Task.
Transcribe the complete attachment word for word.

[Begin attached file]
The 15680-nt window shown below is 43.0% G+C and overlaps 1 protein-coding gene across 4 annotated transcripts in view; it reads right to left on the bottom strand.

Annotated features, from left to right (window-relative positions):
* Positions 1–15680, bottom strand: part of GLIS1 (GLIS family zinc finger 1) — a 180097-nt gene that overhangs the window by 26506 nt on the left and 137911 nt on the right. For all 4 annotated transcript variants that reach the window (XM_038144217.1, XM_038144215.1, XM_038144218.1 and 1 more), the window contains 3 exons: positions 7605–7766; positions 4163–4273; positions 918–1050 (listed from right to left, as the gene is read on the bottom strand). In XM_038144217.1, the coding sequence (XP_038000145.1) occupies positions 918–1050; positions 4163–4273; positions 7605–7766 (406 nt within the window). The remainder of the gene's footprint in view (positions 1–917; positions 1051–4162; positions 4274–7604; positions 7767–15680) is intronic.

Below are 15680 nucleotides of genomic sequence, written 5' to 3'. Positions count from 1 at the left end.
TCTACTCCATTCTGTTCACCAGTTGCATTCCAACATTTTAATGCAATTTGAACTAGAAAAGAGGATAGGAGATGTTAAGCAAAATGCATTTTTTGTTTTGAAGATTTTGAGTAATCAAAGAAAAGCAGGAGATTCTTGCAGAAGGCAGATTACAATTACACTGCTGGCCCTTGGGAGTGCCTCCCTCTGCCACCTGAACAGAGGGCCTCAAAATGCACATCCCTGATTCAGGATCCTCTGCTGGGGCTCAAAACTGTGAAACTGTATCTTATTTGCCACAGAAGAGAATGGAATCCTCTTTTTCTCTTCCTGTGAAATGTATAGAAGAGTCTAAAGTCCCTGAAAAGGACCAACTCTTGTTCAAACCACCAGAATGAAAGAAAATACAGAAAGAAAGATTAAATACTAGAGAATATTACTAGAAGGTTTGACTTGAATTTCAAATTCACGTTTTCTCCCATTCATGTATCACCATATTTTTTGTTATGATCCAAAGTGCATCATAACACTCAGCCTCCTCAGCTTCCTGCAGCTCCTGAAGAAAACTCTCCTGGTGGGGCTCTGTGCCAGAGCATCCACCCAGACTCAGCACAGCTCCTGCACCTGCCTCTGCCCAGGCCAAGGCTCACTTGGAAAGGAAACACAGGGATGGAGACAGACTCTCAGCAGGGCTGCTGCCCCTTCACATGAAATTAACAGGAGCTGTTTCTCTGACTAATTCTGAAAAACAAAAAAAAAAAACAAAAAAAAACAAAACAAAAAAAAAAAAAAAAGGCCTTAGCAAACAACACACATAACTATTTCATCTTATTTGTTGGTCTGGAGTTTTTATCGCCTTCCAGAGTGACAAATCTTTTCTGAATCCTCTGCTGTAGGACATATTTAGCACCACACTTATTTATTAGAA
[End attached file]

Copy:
The 15680-nt window shown below is 43.0% G+C and overlaps 1 protein-coding gene across 4 annotated transcripts in view; it reads right to left on the bottom strand.

Annotated features, from left to right (window-relative positions):
* Positions 1–15680, bottom strand: part of GLIS1 (GLIS family zinc finger 1) — a 180097-nt gene that overhangs the window by 26506 nt on the left and 137911 nt on the right. For all 4 annotated transcript variants that reach the window (XM_038144217.1, XM_038144215.1, XM_038144218.1 and 1 more), the window contains 3 exons: positions 7605–7766; positions 4163–4273; positions 918–1050 (listed from right to left, as the gene is read on the bottom strand). In XM_038144217.1, the coding sequence (XP_038000145.1) occupies positions 918–1050; positions 4163–4273; positions 7605–7766 (406 nt within the window). The remainder of the gene's footprint in view (positions 1–917; positions 1051–4162; positions 4274–7604; positions 7767–15680) is intronic.

Below are 15680 nucleotides of genomic sequence, written 5' to 3'. Positions count from 1 at the left end.
TCTACTCCATTCTGTTCACCAGTTGCATTCCAACATTTTAATGCAATTTGAACTAGAAAAGAGGATAGGAGATGTTAAGCAAAATGCATTTTTTGTTTTGAAGATTTTGAGTAATCAAAGAAAAGCAGGAGATTCTTGCAGAAGGCAGATTACAATTACACTGCTGGCCCTTGGGAGTGCCTCCCTCTGCCACCTGAACAGAGGGCCTCAAAATGCACATCCCTGATTCAGGATCCTCTGCTGGGGCTCAAAACTGTGAAACTGTATCTTATTTGCCACAGAAGAGAATGGAATCCTCTTTTTCTCTTCCTGTGAAATGTATAGAAGAGTCTAAAGTCCCTGAAAAGGACCAACTCTTGTTCAAACCACCAGAATGAAAGAAAATACAGAAAGAAAGATTAAATACTAGAGAATATTACTAGAAGGTTTGACTTGAATTTCAAATTCACGTTTTCTCCCATTCATGTATCACCATATTTTTTGTTATGATCCAAAGTGCATCATAACACTCAGCCTCCTCAGCTTCCTGCAGCTCCTGAAGAAAACTCTCCTGGTGGGGCTCTGTGCCAGAGCATCCACCCAGACTCAGCACAGCTCCTGCACCTGCCTCTGCCCAGGCCAAGGCTCACTTGGAAAGGAAACACAGGGATGGAGACAGACTCTCAGCAGGGCTGCTGCCCCTTCACATGAAATTAACAGGAGCTGTTTCTCTGACTAATTCTGAAAAACAAAAAAAAAAAACAAAAAAAAACAAAACAAAAAAAAAAAAAAAAGGCCTTAGCAAACAACACACATAACTATTTCATCTTATTTGTTGGTCTGGAGTTTTTATCGCCTTCCAGAGTGACAAATCTTTTCTGAATCCTCTGCTGTAGGACATATTTAGCACCACACTTATTTATTAGAA